Friday, 3 February 2012

How Does Bob Marley Like His Doughnuts?

As anyone who survived the 1970s and 80s will tell you - the answer to the above question is - wi' jam-in

The Wailers, for anyone who is interested, like jam-in too - and also hope that we like jam-in too

Sadly Bob, wherever you may be, I have to report that I don't

Not, I should clarify, the very popular and highly enjoyable song from which the rather terrible joke derives - anything by Bob Marley is top notch and well worth a listen to on a sunny summers eve (note for Herself - Marley is not the one who sang Blowin' In The Wind and sounds like he has been gargling concrete for a week - that was a different Bob)

Anyway - as some of you may remember I started learning to play the Saxophone about 2 years ago.

The saxophone is different to most of the instruments I have previously learned - in as much as if you hit the right key at the right time on a piano or guitar or bass then the liklihood is that the right note will come out.  Where the Saxophone varies is that in addition to this you have to have the right Embouchure (lip pattern), or else a high pitched squeak will emit instead of an actual note.  This is likely to send even the bravest of felines scurrying for cover and can be most readily likened to the sound of a Gnat breaking wind (not something that Gnat fanciers particularly like to listen to of an evening, and certainly not something that music lovers around the globe aspire to)

But even though I have made some progress in the world of High Pitched Squeaking (the complaints from local airlines finding their guidance systems interfered with have at least stopped) I still find the improvisational sections of my practice depressing to say the least.

Improvisation is a vital way of learning ones scales and as a result of which learning fluidity of play.  The saxophone was also largely designed by its creators (despite what it says on Wikipedia I still like to tell people that it was designed by two Irish gentlemen called John Sax and Padraig O'Phone after a particularly nasty accident with a tuba) to be an improvisational instrument and was largely responsible for Jazz (for which sin it will no doubt never be fully forgiven)

But I just can't do it - I can't improvise.  Yes, ok - I can muck about with the scales and play notes that no one else has written for me - but its all depressingly linear and unimaginative and, frankly, a bit dull.  And the fact that I am clearly unable to think outside of this particular box depresses me to the point where I keep postponing any improvisation as part of my practice.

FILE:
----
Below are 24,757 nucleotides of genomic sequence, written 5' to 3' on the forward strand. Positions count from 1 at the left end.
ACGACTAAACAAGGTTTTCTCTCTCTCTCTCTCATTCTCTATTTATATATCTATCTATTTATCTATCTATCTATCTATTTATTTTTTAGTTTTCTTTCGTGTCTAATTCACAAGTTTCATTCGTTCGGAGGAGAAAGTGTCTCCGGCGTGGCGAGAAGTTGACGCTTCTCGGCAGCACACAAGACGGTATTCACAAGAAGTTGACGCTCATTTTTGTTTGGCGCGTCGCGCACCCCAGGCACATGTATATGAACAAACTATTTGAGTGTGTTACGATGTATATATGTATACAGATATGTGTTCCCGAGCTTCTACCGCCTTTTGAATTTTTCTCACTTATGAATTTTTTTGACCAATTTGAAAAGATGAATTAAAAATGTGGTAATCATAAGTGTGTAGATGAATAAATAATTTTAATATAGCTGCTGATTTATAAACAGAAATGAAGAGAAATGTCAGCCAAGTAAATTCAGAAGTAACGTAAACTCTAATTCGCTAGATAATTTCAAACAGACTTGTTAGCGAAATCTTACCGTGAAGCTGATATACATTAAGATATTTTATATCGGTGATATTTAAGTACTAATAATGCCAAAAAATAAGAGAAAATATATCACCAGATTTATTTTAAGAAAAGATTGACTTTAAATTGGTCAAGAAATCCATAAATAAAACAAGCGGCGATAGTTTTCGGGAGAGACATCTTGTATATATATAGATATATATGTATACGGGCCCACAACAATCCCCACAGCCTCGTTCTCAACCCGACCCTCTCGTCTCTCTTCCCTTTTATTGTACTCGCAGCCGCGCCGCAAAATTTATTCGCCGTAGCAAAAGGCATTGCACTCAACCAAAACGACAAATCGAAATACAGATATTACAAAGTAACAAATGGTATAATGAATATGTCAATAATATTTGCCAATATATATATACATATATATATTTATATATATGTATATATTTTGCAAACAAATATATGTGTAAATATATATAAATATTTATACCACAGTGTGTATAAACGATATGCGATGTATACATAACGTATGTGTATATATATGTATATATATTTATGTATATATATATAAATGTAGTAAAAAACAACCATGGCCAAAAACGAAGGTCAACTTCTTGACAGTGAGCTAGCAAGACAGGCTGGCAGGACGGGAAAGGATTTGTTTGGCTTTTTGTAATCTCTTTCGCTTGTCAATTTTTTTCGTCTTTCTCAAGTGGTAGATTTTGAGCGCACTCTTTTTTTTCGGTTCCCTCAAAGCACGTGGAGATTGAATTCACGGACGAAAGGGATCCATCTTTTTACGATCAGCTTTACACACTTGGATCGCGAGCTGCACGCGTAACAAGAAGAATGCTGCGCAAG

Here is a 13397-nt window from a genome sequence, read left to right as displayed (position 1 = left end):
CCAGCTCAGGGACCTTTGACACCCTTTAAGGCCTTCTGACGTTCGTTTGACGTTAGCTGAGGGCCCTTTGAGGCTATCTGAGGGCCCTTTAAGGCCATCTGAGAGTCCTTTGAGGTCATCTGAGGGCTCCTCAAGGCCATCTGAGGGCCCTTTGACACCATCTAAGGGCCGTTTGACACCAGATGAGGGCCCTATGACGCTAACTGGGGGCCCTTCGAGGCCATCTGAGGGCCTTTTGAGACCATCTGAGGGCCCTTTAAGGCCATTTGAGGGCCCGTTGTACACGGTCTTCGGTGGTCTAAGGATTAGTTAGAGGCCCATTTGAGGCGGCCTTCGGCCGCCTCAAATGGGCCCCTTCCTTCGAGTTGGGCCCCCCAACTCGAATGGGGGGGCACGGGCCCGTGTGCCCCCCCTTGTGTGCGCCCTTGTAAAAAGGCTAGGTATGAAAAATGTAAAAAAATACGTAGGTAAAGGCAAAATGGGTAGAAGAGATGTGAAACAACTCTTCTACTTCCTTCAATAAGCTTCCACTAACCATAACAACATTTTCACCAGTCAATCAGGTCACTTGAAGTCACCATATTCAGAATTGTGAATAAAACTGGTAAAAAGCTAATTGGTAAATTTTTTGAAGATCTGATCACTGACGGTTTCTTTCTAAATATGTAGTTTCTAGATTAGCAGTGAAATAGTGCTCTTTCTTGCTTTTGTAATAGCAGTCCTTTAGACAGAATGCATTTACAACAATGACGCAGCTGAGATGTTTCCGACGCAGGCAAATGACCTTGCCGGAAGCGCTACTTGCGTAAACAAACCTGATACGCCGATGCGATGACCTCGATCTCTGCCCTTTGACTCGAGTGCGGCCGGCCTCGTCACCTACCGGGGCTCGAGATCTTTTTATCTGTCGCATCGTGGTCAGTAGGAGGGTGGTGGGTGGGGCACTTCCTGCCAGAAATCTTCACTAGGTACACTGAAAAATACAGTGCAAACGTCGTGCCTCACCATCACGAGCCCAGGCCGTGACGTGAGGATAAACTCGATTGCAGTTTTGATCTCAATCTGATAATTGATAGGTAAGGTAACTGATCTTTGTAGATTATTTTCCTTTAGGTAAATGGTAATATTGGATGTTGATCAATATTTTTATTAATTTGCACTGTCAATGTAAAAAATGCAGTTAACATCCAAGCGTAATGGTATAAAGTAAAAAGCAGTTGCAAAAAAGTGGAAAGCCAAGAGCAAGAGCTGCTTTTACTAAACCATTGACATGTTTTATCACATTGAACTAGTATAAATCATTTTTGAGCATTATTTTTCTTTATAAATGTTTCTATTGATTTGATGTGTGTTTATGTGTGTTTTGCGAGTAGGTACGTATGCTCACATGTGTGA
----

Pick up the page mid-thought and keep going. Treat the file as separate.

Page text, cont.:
For those of you wondering at this point - i should probably mention that i specifically went to a local hardware shop recently and bought myself a box so that i would always know which particular box i was thinking outside of - one step ahead of the game so to speak (this is not true, although i do think it should just to see what people say)

Perhaps, via response, y'all would be able to suggest ways in which you were able to re-shape your thinking and to work on these skills - or just suggest a good place to buy a box to think outside of?


Argent said...

You do yourself down. I like to improv with no backing then I can do anything I like which gives me ideas to use when there is backing. I also have many boxes.

The Bug said...

What the heck is wrong with being all snug inside the box I ask you? What? I have my blankie & a water bottle, and some snacks (whole grain goldfish) - I'm good.

Stephen Hayes said...

Some people take great comfort in living within the "box." I bet these people are happier than those of us who don't.

Michael said...

Outside the box huh? Are you trying to hard to be original? maybe not. How about creating some musical mash ups? Jammin meets Mozarts Reqiem? Or Roy Rogers meets Kiss? It's like fortune telling. Throw down a handful of sticks and see what you see. Look for the patterns. They are everywhere. (I just watched a show called Touch on Fox. I may be a little under the influence.)

Don't Feed The Pixies said...

Argent - i'll keep on trying and you never know

Bug - sometimes being inside the box is good also

Stephen - maybe half and half is the answer?

Michael - Roy Rogers meets Kiss eh? Now that is different!

roxy said...

Improvising is hard! I can't imagine doing it on a saxaphone. (for all of my three grades of it in high school). Maybe you should start just improvising with your voice - with a melody - with a rhythm first ... my and my cousin used to jam with one of us on a piano and the other on a drum. Painful for the rest of the family. ridiculously fun for us.

Friko said...

thinking outside the box? never.
I hide inside the box while everybody does their thinking.

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